# Arduino Frequency Detection

As a follow up to the Arduino Audio Input tutorial that I posted last week, I wrote a sketch which analyzes a signal coming into the Arduino's analog input and determines the frequency.  The code uses a sampling rate of 38.5kHz and is generalized for arbitrary waveshapes.  I've also turned the LED attached to pin 13 into a clipping indicator, so you know if you need to adjust your signal's amplitude as you send it into the Arduino.

Some project ideas for the code presented here include:

pitch reactive projects- change the color of RGB LEDs with pitch, or make a lock that only opens when you sing a certain pitch or melody
audio to MIDI conversion- get the Arduino to translate an incoming signal into a series of MIDI messages. See my instructable about getting the Arduino to send and receive MIDI for lots of example code to get started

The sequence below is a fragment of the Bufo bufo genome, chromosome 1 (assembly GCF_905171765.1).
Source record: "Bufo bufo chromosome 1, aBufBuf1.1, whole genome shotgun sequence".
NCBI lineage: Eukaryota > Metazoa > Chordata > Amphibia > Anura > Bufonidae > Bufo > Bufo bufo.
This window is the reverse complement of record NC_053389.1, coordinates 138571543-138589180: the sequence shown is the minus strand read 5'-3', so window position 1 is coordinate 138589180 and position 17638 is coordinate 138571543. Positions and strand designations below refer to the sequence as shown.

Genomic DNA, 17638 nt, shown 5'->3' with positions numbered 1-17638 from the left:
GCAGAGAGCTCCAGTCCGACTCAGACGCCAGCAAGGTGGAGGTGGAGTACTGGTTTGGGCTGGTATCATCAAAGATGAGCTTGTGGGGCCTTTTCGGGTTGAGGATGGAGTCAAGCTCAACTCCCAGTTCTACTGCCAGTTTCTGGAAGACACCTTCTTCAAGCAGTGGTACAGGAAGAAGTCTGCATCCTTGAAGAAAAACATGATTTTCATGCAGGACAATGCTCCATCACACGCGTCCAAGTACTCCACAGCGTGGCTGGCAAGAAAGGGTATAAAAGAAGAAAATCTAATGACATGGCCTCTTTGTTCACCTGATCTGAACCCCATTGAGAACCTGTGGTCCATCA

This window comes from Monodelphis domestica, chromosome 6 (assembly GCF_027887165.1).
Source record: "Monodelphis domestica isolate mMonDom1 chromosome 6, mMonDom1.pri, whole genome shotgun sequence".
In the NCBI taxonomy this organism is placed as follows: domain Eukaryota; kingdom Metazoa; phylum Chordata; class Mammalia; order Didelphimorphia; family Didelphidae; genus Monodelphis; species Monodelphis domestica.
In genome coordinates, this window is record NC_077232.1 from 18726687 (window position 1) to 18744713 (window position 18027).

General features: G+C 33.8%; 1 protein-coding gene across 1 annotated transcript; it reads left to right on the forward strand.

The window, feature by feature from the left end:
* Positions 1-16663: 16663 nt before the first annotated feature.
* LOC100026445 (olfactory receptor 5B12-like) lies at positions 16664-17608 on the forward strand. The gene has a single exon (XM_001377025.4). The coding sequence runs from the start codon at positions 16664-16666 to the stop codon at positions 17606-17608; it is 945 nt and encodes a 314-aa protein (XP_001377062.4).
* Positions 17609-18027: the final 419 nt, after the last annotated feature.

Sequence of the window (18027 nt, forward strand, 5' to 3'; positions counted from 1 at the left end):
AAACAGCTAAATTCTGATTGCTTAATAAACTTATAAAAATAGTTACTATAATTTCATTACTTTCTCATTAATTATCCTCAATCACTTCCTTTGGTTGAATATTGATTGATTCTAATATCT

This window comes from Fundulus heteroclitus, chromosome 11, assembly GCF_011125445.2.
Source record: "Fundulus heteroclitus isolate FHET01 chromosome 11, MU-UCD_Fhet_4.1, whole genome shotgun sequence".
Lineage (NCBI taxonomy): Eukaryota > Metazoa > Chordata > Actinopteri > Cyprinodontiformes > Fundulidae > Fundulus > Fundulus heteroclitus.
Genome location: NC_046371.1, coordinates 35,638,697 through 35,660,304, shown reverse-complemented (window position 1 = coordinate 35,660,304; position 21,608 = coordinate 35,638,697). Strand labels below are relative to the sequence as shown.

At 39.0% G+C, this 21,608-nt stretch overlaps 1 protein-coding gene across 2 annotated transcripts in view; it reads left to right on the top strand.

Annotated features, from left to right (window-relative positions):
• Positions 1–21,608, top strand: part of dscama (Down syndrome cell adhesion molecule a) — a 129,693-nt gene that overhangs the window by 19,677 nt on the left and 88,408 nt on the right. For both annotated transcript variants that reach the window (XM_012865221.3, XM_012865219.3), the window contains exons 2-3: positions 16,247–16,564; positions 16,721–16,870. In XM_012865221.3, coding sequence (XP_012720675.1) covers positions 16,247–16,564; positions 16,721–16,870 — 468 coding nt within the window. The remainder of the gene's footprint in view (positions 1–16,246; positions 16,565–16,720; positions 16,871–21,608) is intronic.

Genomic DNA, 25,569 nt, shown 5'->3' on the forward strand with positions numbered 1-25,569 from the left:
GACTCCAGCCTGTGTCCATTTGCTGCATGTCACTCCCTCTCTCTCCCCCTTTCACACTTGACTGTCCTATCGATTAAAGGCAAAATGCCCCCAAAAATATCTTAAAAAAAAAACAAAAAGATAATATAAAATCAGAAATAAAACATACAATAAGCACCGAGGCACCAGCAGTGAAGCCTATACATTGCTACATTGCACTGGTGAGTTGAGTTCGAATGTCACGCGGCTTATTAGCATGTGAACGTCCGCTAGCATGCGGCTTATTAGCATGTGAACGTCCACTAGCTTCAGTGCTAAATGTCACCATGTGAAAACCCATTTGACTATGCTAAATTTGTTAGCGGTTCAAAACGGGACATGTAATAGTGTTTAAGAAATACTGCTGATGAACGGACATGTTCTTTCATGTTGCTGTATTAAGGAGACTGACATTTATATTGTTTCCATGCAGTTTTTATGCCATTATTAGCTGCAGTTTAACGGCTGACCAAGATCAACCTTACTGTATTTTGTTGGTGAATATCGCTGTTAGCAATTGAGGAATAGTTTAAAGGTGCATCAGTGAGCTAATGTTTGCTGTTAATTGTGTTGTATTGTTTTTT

audio effects- use the frequency information to reconstruct an audio signal from the tone() library or with some stored samples to make a cool effects box/synthesizer

The first step of this project is to set up the audio input circuit.  I wrote a detailed Instructable about that here.
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## Step 1: Detection of Signal Slope

First I wanted to experiment with peak detection, so I wrote a piece of code (below) that outputs a high signal when the incoming audio signal has a positive slope, and outputs a low signal when the incoming audio signal has a negative slope.  For a simple sine wave, this will generate a pulse signal with the same frequency as the sine wave and a duty cycle of 50% (a square wave).  This way, the peaks are always located where the pulse wave toggles between its high and low states.